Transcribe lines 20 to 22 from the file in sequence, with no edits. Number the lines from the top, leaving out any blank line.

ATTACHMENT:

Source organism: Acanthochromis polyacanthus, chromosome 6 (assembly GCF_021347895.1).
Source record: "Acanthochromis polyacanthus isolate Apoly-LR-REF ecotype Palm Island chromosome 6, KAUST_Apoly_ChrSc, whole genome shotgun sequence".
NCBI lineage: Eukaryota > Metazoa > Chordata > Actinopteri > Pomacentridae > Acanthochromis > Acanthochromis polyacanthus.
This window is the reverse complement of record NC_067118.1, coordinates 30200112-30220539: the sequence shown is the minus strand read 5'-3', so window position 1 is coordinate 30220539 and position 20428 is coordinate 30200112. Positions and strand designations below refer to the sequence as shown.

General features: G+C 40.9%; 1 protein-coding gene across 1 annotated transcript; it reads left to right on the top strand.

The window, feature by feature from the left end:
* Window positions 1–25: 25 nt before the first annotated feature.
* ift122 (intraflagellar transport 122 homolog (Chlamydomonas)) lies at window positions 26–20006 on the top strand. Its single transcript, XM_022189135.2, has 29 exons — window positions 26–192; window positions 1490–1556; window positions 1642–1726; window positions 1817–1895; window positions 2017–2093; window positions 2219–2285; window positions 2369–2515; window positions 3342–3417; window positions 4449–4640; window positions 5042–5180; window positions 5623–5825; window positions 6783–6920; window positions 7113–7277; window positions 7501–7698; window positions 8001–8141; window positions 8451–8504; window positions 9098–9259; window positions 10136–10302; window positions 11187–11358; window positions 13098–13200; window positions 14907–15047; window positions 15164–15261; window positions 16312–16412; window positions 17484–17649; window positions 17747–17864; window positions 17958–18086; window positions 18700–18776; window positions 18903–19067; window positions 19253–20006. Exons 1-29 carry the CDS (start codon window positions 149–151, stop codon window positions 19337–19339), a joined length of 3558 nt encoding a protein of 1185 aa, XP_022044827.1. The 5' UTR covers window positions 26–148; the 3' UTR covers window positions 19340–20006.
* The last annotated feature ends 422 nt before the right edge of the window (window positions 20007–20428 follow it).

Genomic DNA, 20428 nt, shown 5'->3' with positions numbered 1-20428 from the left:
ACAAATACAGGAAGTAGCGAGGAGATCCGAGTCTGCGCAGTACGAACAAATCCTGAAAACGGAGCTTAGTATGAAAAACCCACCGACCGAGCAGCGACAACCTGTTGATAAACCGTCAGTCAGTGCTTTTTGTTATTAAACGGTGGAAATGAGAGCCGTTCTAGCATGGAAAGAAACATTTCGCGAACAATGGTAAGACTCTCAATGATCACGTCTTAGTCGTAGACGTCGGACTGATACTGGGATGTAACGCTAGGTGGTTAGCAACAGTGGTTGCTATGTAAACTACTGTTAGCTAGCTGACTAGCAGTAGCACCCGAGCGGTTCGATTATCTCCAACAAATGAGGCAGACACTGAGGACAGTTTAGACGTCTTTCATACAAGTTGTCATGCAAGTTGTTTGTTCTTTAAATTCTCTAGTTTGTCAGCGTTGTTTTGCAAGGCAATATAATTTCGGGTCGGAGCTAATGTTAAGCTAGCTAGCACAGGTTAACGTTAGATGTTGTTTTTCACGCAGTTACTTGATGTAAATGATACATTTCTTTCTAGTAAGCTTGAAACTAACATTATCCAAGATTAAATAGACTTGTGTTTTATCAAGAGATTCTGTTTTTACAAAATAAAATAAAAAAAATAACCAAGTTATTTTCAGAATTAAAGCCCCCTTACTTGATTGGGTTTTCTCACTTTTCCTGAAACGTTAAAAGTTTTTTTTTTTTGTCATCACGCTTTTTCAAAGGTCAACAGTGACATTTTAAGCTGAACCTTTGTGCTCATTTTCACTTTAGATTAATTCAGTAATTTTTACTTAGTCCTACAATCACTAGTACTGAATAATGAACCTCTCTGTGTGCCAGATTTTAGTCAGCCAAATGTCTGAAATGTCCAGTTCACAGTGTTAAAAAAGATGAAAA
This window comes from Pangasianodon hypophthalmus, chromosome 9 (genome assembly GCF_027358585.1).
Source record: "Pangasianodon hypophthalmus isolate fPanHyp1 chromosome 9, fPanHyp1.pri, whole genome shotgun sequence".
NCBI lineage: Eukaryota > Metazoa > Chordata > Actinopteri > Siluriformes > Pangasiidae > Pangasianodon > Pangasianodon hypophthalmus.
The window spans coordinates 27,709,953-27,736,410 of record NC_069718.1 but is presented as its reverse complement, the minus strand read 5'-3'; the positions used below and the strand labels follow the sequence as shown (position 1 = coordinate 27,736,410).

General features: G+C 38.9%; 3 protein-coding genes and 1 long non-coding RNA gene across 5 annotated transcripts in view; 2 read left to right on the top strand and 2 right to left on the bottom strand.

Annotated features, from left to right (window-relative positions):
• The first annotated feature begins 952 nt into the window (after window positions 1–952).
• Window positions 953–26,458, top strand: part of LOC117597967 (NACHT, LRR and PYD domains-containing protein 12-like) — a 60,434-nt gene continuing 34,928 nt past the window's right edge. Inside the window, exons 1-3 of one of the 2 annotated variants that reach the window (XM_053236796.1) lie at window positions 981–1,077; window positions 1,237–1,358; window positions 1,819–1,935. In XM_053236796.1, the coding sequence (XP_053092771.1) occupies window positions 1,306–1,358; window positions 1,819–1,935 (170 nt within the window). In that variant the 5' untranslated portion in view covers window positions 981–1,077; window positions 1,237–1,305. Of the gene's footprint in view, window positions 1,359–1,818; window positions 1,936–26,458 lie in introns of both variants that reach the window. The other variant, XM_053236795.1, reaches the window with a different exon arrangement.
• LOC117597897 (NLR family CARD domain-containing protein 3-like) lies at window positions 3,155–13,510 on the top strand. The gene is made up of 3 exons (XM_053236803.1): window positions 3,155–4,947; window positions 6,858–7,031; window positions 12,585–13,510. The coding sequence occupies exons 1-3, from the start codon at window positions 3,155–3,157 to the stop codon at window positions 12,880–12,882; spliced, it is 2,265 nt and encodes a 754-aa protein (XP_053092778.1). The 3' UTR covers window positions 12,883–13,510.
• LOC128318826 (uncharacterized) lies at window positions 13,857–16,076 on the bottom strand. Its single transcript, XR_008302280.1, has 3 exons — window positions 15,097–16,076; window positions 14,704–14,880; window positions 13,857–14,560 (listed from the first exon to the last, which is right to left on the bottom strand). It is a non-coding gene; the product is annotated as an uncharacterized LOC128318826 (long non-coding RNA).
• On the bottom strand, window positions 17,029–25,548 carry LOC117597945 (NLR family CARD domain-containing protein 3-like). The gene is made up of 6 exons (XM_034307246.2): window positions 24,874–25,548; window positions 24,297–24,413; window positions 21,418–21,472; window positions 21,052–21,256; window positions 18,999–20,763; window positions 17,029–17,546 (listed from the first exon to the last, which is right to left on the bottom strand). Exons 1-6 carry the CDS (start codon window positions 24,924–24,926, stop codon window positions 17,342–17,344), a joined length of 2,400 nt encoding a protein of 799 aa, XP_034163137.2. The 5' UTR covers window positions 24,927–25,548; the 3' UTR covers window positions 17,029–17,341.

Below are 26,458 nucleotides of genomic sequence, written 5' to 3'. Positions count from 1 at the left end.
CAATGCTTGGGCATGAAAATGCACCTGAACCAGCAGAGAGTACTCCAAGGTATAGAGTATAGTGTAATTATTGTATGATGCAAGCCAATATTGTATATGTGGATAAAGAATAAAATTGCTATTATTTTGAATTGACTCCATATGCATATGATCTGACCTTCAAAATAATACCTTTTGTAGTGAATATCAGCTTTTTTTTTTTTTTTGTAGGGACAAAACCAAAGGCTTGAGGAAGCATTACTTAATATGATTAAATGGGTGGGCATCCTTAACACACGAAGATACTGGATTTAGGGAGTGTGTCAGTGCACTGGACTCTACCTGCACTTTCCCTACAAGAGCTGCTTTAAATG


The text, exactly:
• LOC117597897 (NLR family CARD domain-containing protein 3-like) lies at window positions 3,155–13,510 on the top strand. The gene is made up of 3 exons (XM_053236803.1): window positions 3,155–4,947; window positions 6,858–7,031; window positions 12,585–13,510. The coding sequence occupies exons 1-3, from the start codon at window positions 3,155–3,157 to the stop codon at window positions 12,880–12,882; spliced, it is 2,265 nt and encodes a 754-aa protein (XP_053092778.1). The 3' UTR covers window positions 12,883–13,510.
• LOC128318826 (uncharacterized) lies at window positions 13,857–16,076 on the bottom strand. Its single transcript, XR_008302280.1, has 3 exons — window positions 15,097–16,076; window positions 14,704–14,880; window positions 13,857–14,560 (listed from the first exon to the last, which is right to left on the bottom strand). It is a non-coding gene; the product is annotated as an uncharacterized LOC128318826 (long non-coding RNA).
• On the bottom strand, window positions 17,029–25,548 carry LOC117597945 (NLR family CARD domain-containing protein 3-like). The gene is made up of 6 exons (XM_034307246.2): window positions 24,874–25,548; window positions 24,297–24,413; window positions 21,418–21,472; window positions 21,052–21,256; window positions 18,999–20,763; window positions 17,029–17,546 (listed from the first exon to the last, which is right to left on the bottom strand). Exons 1-6 carry the CDS (start codon window positions 24,924–24,926, stop codon window positions 17,342–17,344), a joined length of 2,400 nt encoding a protein of 799 aa, XP_034163137.2. The 5' UTR covers window positions 24,927–25,548; the 3' UTR covers window positions 17,029–17,341.